Habits implementation works best if we focus on one habit at a time. Trying to develop multiple habits at once creates “goal competition”, and this could lead to dilemmas when there is a conflict between them. For example, if I want to implement two habits, one to wake up at 6 AM and the other to have eight hours of sleep, I will face a dilemma if I am still awake at 11. Also, it is easier to build a second habit once the first one has been completely absorbed.
If we do go ahead and decide to implement multiple habits at once, then it is necessary to have a ranking of habits based on importance and priority. For example, “the main priority is to wake up at 6 AM, regardless of the amount of hours of sleep I want to get (but eight hours would be best).” That would be an effective prioritization of habits that allows for parallel implementation while preserving the preeminence of the first one.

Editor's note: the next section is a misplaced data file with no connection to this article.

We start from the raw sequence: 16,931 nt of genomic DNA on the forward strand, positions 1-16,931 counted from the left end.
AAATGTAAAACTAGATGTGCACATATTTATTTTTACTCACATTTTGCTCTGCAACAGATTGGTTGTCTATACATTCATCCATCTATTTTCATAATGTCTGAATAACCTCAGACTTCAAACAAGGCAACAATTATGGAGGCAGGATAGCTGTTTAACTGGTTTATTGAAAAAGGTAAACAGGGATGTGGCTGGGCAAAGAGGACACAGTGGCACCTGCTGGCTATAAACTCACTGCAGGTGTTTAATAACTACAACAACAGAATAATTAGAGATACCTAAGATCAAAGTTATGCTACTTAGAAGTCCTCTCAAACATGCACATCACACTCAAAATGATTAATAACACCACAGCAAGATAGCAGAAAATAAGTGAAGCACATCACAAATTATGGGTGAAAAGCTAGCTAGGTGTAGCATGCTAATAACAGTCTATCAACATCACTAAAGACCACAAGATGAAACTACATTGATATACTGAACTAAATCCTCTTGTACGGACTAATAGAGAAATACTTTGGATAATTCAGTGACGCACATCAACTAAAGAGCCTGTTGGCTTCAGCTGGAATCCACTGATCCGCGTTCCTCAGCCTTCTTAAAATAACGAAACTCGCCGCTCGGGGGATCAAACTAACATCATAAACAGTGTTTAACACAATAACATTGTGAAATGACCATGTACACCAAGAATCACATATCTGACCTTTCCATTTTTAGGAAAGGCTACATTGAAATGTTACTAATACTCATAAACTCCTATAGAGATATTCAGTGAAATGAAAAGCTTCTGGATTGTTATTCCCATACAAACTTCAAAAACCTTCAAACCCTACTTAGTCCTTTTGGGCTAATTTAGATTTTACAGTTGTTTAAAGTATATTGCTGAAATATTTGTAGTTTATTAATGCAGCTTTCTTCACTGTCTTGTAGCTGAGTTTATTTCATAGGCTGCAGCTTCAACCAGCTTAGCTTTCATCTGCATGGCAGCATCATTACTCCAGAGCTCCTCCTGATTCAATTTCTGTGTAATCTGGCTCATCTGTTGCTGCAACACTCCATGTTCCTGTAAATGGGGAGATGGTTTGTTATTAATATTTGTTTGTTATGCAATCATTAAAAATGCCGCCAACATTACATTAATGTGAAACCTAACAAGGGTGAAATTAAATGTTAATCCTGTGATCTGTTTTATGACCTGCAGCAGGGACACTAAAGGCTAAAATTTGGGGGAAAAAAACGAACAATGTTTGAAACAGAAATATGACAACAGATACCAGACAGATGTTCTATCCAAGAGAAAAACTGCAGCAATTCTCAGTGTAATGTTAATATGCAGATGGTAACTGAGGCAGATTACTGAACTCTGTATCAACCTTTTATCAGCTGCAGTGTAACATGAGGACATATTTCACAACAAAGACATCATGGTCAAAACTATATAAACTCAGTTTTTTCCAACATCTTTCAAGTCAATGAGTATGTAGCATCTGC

Oftentimes what is preventing us from following through is the lack of the ”activation energy” required to start. If I wake up in the morning and don’t feel at all like working out, it is likely that the whole process of getting dressed, driving to the gym, parking, finding a machine, learning how to use it, putting in the effort etc. requires so much (mental) energy that it forms an insurmountable barrier.
The way around this is to lower the threshold, reduce the amount of activation energy required for starting. Habits need to be dumbed down, to be SIMPLIFIED.
The overlap principle
To increase the odds of sticking to a habit, it is recommended to have backup plans when a particular instance of a habit cannot happen.
For example, if the habit of learning a new language requires one hour of conversation per day with an instructor, and that instructor cannot make it a particular night, you need to have alternative ways of honoring that language learning habit (for example, watch a movie in a foreign language, chat online with learners of that language, etc.). The point is that if we don’t have a backup plan, when something goes wrong we simply skip that session, and this inflexibility risks undermining that habit.